Lawrence’s approach to painting was shaped not only by his teachers but also by his learning environments. The WPA workshop was relocated to Alston’s studio in 1934, known as the Studio 306.[14] It was not just a workshop but a gathering space for artists and established Harlem intelligentsia.[15] In an interview, Lawrence recalled hearing discussion on topics other than art: “during the ‘30s there was much interest in black history and the social and political issues of the day – this was especially true at 306.”[16] The emphasis on learning about black history and doing research work concerns the community’s interest reflected in Lawrence’s early works. He painted series on Toussaint L’Ouverture, Frederick Douglass, and Harriet Tubman with a historical approach based on extensive research in the library.[17] What stuck with the young Lawrence in time of 306 is the awareness of concurrent theoretical debate and social consciousness that fueled his creation in the years following.

By the time Lawrence left studio 306, he already won a few prizes and fellowships, had solo exhibitions, and became a rising figure of the New York City art scene.[18] But what brought him nation-wide recognition was his Migration series painted during 1940 and 1941. The Great Migration was a movement of hundreds and thousands of African Americans relocated from the Southern United States to the North, fled from strict segregation laws and sought better livelihood.[19] Depicting the movement which his family was a part of, the series includes not only scenes of the migration process but also the cause and effect of such migration, integrating history with Lawrence’s personal reflection.[20][21] The whole series was published in color in a 1941 issue of Fortune Magazine, bringing attention, fame, and credibility to the young artists. His newfound fame kick-started his teaching career. In 1942, Lawrence worked as a summer art instructor at Workers Children’s Camp (Wo-Chi-Ca), it was his first of many educational roles he took throughout his career.[22] Before he became a faculty member of UW in 1971, Lawrence taught in institutions including Black Mountain College (1955), Five Towns Music and Art Foundation (1955-62, 1966-68), Pratt institution (1956-70), Brandeis University (1965), New School for Social Research (1966-68), Art Students Leagues (1967-69), Skowhegan School of Painting and Sculpture (1968-69), and California State College (1970).[23] Out of the ten institutions at which he once taught, seven of them were private institutions that were progressive in ways such as being diverse and inclusive of all races and genders, founded by female scholars, and working on progressive models of education etc. These institutions informed Lawrence’s understanding of what an educational environment should be like and who is included.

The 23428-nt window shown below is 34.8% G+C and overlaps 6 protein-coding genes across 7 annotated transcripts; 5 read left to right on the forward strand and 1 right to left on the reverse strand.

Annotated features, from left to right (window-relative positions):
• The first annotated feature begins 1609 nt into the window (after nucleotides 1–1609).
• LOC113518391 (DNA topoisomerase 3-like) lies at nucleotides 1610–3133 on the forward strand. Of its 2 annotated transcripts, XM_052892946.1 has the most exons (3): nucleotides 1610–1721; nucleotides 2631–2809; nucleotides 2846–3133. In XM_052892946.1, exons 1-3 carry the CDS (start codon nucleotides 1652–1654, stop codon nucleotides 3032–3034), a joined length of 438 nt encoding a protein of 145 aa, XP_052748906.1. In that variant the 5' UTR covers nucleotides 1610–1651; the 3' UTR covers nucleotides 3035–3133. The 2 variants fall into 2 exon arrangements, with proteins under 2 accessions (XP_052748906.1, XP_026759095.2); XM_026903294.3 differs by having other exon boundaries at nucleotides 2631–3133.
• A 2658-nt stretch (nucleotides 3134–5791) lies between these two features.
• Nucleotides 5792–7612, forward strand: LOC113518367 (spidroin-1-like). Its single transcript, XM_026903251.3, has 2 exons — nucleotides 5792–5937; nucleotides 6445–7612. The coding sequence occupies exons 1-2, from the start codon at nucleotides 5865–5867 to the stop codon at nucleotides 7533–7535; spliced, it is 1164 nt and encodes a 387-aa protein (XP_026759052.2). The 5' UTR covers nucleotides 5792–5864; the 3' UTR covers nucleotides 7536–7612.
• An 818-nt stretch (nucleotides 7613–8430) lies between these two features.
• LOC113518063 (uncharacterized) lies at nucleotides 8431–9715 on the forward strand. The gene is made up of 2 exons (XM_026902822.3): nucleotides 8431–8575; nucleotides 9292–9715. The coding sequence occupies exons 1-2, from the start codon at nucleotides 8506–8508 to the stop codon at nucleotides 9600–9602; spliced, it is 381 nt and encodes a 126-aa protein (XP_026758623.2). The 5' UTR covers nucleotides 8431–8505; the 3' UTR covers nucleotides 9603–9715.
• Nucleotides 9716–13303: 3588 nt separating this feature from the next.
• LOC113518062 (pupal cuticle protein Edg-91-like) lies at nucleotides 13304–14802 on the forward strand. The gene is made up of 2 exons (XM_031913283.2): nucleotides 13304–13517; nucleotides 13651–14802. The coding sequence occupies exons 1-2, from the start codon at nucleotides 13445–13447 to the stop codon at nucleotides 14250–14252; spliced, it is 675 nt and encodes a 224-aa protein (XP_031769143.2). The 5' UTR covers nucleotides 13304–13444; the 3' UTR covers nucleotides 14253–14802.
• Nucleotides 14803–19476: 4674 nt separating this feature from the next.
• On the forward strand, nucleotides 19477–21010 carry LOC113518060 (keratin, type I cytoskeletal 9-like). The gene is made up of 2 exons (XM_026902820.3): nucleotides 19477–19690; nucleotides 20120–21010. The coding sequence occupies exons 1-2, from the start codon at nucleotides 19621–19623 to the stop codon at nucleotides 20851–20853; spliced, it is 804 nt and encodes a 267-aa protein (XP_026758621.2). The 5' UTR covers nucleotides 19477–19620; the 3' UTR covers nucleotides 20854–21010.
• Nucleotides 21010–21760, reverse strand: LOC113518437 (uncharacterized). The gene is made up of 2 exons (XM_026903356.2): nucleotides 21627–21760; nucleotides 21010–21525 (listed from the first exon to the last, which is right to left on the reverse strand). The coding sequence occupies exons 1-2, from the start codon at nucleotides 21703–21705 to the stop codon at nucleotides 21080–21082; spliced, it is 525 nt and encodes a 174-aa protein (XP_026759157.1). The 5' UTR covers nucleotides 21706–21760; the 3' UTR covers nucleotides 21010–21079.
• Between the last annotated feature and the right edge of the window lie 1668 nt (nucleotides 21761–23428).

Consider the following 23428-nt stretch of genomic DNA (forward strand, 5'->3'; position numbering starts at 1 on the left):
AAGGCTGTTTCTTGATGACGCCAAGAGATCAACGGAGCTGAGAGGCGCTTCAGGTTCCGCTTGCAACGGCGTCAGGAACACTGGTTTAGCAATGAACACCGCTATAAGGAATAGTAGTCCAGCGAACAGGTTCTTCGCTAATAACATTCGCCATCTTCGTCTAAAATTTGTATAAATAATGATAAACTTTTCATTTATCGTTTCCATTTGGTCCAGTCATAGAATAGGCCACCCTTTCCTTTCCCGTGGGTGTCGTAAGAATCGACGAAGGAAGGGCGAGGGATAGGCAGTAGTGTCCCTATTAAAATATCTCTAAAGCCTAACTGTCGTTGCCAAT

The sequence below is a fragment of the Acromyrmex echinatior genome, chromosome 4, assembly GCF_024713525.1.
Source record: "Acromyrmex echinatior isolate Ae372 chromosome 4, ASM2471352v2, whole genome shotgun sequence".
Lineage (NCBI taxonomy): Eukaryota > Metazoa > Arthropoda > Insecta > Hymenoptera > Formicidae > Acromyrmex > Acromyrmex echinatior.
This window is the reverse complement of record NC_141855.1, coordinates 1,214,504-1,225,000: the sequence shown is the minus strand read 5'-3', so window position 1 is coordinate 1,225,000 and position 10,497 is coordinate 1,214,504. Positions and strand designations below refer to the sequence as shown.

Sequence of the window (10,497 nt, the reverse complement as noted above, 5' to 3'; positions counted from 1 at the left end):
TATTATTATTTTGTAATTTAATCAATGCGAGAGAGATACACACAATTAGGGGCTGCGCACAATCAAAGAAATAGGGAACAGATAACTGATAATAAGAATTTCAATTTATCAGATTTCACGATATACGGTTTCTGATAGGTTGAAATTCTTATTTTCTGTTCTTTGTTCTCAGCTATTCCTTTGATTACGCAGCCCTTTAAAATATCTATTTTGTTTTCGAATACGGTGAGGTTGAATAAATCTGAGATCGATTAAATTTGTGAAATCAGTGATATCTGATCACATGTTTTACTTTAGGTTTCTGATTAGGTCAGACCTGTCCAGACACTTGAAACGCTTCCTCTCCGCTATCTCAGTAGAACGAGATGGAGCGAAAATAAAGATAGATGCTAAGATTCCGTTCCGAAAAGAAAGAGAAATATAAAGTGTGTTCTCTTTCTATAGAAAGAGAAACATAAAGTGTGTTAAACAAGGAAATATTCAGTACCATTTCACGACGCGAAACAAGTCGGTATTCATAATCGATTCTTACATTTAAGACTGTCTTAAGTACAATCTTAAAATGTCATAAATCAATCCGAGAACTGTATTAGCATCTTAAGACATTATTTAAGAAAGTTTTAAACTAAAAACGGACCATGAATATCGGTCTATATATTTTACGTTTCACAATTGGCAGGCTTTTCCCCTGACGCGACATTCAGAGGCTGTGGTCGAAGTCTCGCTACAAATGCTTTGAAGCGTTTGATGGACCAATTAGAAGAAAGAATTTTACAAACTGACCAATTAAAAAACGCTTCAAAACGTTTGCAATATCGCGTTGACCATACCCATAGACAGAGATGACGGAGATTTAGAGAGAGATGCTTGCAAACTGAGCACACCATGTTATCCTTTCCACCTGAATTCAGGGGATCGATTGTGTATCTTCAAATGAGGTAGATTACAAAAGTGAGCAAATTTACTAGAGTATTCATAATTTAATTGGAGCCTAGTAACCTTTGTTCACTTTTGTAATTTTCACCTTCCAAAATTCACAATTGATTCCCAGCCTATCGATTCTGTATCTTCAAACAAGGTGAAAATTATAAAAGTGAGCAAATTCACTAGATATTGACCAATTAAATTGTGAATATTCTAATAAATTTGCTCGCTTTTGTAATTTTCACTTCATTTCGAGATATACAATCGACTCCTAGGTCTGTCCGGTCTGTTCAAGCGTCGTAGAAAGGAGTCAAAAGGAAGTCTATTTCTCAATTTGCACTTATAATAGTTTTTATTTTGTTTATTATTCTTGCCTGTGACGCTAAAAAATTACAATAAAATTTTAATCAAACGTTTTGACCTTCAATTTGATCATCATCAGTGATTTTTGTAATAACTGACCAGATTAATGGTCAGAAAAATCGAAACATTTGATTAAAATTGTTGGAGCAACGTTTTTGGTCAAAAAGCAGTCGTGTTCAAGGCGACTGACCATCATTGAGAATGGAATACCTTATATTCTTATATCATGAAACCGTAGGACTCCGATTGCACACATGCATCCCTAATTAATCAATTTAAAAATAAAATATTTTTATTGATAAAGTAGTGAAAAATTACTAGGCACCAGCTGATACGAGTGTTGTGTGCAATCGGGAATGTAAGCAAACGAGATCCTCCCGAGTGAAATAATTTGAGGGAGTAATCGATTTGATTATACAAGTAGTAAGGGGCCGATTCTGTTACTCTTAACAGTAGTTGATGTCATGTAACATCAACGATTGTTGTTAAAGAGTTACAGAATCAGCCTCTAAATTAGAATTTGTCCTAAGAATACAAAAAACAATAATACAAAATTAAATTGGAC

Among these institutions, Black Mountain College stands out as Lawrence’s first official teaching position, one that he considered a “milestone” and that initiated him “into the ranks of teacher”.[24] The college was established with a vision to implement John Dewey’s “learning by doing” philosophy.[25][26] It reminded Lawrence of studio 306: teaching was informal, faculty and students were close, everyone was learning something from each other, and an individual approach was encouraged. Josef Albers, a former educator at the famous Bauhaus school, was hired as the first art teacher.[27] Despite Lawrence’s lack of teaching experience, Albers invited him to join the summer faculty and showed Lawrence how to convey ideas analytically. Albers’s ideas about teaching design, color, and the picture plane became foundational to Lawrence’s pedagogy. [28]

Lawrence’s longest and last teaching experience was at UW, a much different one than Black Mountain College. UW is a public state university on the West Coast, and according to Lawrence, it was less competitive compared to private schools in the East.[29] He described his experience at the UW as “pleasant”.[30] Lawrence liked the environment, especially the fact that it supported artists’ individual research, so that his painting did not have to “suffer from teaching”.[31] From 1971 until he retired in 1983, Lawrence was a beloved member of the UW community, and he continued to teach part-time as professor emeritus until 1985.[32]